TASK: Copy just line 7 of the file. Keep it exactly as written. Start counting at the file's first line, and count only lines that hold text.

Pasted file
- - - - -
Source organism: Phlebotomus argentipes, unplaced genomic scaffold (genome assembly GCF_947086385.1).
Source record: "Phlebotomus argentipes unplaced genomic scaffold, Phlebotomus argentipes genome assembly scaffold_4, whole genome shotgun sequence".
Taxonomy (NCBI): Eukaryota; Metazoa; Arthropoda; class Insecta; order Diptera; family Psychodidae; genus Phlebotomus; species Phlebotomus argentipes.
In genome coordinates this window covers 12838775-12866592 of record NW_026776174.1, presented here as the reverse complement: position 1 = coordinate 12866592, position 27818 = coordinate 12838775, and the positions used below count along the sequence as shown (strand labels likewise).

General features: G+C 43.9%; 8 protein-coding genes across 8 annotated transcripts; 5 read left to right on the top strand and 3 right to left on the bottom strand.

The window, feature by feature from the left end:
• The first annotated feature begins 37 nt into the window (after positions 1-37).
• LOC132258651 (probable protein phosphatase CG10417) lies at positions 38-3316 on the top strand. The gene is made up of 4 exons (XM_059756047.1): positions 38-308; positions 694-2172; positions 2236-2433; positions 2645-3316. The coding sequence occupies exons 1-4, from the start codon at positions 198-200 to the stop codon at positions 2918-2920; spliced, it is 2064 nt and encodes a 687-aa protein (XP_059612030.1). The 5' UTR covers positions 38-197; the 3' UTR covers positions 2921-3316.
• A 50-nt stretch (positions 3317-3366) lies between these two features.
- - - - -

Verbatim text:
• The first annotated feature begins 37 nt into the window (after positions 1-37).